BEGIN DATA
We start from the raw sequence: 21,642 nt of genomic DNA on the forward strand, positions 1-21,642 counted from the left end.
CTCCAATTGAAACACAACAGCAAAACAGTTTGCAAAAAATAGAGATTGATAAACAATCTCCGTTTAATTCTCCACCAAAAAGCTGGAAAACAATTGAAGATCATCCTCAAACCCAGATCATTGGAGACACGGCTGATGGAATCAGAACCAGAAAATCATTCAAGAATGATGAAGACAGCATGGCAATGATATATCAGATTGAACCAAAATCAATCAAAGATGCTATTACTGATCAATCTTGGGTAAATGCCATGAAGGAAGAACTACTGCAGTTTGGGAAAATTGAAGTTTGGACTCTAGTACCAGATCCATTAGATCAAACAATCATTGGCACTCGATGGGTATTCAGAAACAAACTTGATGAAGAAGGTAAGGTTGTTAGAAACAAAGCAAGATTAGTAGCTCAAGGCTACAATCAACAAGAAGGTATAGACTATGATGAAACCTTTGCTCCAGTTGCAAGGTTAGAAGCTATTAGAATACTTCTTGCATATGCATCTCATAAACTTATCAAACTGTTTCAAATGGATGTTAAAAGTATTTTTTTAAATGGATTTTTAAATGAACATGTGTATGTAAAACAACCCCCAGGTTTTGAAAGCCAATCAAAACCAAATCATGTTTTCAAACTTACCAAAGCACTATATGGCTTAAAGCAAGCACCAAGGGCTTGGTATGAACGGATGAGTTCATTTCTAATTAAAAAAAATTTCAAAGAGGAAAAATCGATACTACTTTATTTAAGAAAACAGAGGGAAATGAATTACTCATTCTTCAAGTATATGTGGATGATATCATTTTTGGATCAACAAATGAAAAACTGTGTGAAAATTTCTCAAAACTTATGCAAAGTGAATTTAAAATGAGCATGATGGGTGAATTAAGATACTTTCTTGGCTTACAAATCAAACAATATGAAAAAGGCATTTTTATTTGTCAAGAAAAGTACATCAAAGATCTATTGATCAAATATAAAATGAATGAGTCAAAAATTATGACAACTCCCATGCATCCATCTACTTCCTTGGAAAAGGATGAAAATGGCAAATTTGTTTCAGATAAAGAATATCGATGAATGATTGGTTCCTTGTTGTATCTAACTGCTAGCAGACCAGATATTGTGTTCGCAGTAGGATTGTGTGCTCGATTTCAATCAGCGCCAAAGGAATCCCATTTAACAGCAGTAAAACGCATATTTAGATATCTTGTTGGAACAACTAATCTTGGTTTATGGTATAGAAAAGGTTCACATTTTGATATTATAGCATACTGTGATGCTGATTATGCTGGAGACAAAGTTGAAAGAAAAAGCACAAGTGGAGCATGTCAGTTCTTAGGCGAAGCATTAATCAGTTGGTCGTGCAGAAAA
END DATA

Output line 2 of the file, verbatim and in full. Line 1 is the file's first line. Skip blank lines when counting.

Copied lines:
CTCCAATTGAAACACAACAGCAAAACAGTTTGCAAAAAATAGAGATTGATAAACAATCTCCGTTTAATTCTCCACCAAAAAGCTGGAAAACAATTGAAGATCATCCTCAAACCCAGATCATTGGAGACACGGCTGATGGAATCAGAACCAGAAAATCATTCAAGAATGATGAAGACAGCATGGCAATGATATATCAGATTGAACCAAAATCAATCAAAGATGCTATTACTGATCAATCTTGGGTAAATGCCATGAAGGAAGAACTACTGCAGTTTGGGAAAATTGAAGTTTGGACTCTAGTACCAGATCCATTAGATCAAACAATCATTGGCACTCGATGGGTATTCAGAAACAAACTTGATGAAGAAGGTAAGGTTGTTAGAAACAAAGCAAGATTAGTAGCTCAAGGCTACAATCAACAAGAAGGTATAGACTATGATGAAACCTTTGCTCCAGTTGCAAGGTTAGAAGCTATTAGAATACTTCTTGCATATGCATCTCATAAACTTATCAAACTGTTTCAAATGGATGTTAAAAGTATTTTTTTAAATGGATTTTTAAATGAACATGTGTATGTAAAACAACCCCCAGGTTTTGAAAGCCAATCAAAACCAAATCATGTTTTCAAACTTACCAAAGCACTATATGGCTTAAAGCAAGCACCAAGGGCTTGGTATGAACGGATGAGTTCATTTCTAATTAAAAAAAATTTCAAAGAGGAAAAATCGATACTACTTTATTTAAGAAAACAGAGGGAAATGAATTACTCATTCTTCAAGTATATGTGGATGATATCATTTTTGGATCAACAAATGAAAAACTGTGTGAAAATTTCTCAAAACTTATGCAAAGTGAATTTAAAATGAGCATGATGGGTGAATTAAGATACTTTCTTGGCTTACAAATCAAACAATATGAAAAAGGCATTTTTATTTGTCAAGAAAAGTACATCAAAGATCTATTGATCAAATATAAAATGAATGAGTCAAAAATTATGACAACTCCCATGCATCCATCTACTTCCTTGGAAAAGGATGAAAATGGCAAATTTGTTTCAGATAAAGAATATCGATGAATGATTGGTTCCTTGTTGTATCTAACTGCTAGCAGACCAGATATTGTGTTCGCAGTAGGATTGTGTGCTCGATTTCAATCAGCGCCAAAGGAATCCCATTTAACAGCAGTAAAACGCATATTTAGATATCTTGTTGGAACAACTAATCTTGGTTTATGGTATAGAAAAGGTTCACATTTTGATATTATAGCATACTGTGATGCTGATTATGCTGGAGACAAAGTTGAAAGAAAAAGCACAAGTGGAGCATGTCAGTTCTTAGGCGAAGCATTAATCAGTTGGTCGTGCAGAAAA